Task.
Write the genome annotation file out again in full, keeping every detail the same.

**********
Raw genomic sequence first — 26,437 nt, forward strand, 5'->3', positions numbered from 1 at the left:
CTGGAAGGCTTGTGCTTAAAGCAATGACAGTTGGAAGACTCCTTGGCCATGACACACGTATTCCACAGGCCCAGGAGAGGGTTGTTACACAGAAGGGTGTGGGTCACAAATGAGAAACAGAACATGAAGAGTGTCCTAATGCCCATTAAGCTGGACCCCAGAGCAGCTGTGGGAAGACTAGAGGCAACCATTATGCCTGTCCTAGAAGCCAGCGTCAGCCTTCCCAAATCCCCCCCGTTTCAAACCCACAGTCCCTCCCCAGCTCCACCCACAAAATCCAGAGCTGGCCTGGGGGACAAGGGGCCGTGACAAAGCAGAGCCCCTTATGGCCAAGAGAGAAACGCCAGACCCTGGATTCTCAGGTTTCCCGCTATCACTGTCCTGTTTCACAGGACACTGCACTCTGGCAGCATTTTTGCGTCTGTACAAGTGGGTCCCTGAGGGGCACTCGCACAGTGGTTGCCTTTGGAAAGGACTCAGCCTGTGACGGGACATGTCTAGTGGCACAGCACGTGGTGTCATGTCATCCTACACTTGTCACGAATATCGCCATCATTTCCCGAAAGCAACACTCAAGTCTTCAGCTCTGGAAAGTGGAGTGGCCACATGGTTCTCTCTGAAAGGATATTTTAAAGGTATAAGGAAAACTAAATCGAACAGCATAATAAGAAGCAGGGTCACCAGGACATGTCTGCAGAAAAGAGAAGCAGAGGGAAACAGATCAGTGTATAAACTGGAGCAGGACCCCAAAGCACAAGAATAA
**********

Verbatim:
Raw genomic sequence first — 26,437 nt, forward strand, 5'->3', positions numbered from 1 at the left:
CTGGAAGGCTTGTGCTTAAAGCAATGACAGTTGGAAGACTCCTTGGCCATGACACACGTATTCCACAGGCCCAGGAGAGGGTTGTTACACAGAAGGGTGTGGGTCACAAATGAGAAACAGAACATGAAGAGTGTCCTAATGCCCATTAAGCTGGACCCCAGAGCAGCTGTGGGAAGACTAGAGGCAACCATTATGCCTGTCCTAGAAGCCAGCGTCAGCCTTCCCAAATCCCCCCCGTTTCAAACCCACAGTCCCTCCCCAGCTCCACCCACAAAATCCAGAGCTGGCCTGGGGGACAAGGGGCCGTGACAAAGCAGAGCCCCTTATGGCCAAGAGAGAAACGCCAGACCCTGGATTCTCAGGTTTCCCGCTATCACTGTCCTGTTTCACAGGACACTGCACTCTGGCAGCATTTTTGCGTCTGTACAAGTGGGTCCCTGAGGGGCACTCGCACAGTGGTTGCCTTTGGAAAGGACTCAGCCTGTGACGGGACATGTCTAGTGGCACAGCACGTGGTGTCATGTCATCCTACACTTGTCACGAATATCGCCATCATTTCCCGAAAGCAACACTCAAGTCTTCAGCTCTGGAAAGTGGAGTGGCCACATGGTTCTCTCTGAAAGGATATTTTAAAGGTATAAGGAAAACTAAATCGAACAGCATAATAAGAAGCAGGGTCACCAGGACATGTCTGCAGAAAAGAGAAGCAGAGGGAAACAGATCAGTGTATAAACTGGAGCAGGACCCCAAAGCACAAGAATAA